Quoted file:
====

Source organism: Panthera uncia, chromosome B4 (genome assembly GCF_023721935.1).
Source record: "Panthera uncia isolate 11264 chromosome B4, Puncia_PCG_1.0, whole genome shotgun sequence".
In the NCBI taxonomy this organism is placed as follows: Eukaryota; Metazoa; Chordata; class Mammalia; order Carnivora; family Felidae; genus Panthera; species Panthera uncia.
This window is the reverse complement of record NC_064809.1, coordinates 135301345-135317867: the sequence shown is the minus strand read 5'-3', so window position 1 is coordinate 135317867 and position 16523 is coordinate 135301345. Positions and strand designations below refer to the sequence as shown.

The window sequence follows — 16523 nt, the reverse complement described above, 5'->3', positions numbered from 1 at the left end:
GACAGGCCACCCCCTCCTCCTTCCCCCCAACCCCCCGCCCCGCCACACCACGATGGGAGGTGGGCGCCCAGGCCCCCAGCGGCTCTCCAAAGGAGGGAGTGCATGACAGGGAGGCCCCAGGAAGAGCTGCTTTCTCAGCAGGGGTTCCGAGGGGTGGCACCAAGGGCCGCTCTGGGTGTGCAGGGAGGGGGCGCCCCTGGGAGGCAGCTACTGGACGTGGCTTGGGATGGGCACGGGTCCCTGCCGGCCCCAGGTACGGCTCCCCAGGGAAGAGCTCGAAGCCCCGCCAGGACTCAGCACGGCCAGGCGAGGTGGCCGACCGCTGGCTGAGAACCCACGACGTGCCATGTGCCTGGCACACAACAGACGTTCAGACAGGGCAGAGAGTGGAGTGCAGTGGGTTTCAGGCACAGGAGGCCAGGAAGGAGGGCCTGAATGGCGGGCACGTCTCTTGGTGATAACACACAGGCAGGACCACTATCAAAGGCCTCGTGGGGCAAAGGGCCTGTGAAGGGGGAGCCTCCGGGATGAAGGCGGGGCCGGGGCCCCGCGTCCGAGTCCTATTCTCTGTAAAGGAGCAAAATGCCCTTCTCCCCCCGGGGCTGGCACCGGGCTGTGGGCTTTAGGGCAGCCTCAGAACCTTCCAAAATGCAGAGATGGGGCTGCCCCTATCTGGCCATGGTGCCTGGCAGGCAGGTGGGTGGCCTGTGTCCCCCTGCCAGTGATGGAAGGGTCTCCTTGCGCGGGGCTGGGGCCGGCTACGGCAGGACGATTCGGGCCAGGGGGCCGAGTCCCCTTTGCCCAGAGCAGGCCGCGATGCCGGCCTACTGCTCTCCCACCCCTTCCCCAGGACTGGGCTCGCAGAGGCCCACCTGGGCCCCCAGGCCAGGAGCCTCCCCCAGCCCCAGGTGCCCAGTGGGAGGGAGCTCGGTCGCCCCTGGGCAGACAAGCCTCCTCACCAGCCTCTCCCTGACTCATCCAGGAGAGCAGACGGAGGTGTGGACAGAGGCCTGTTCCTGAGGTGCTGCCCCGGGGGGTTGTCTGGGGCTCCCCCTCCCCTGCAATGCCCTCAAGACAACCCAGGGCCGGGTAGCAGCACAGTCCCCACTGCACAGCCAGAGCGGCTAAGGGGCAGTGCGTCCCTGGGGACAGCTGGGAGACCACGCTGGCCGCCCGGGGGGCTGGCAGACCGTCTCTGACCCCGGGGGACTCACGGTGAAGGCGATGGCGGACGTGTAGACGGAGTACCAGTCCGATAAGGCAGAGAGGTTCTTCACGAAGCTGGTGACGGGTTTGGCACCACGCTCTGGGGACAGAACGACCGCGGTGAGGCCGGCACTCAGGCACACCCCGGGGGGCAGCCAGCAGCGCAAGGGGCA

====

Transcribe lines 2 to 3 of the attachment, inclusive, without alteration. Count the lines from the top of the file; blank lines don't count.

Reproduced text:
Source record: "Panthera uncia isolate 11264 chromosome B4, Puncia_PCG_1.0, whole genome shotgun sequence".
In the NCBI taxonomy this organism is placed as follows: Eukaryota; Metazoa; Chordata; class Mammalia; order Carnivora; family Felidae; genus Panthera; species Panthera uncia.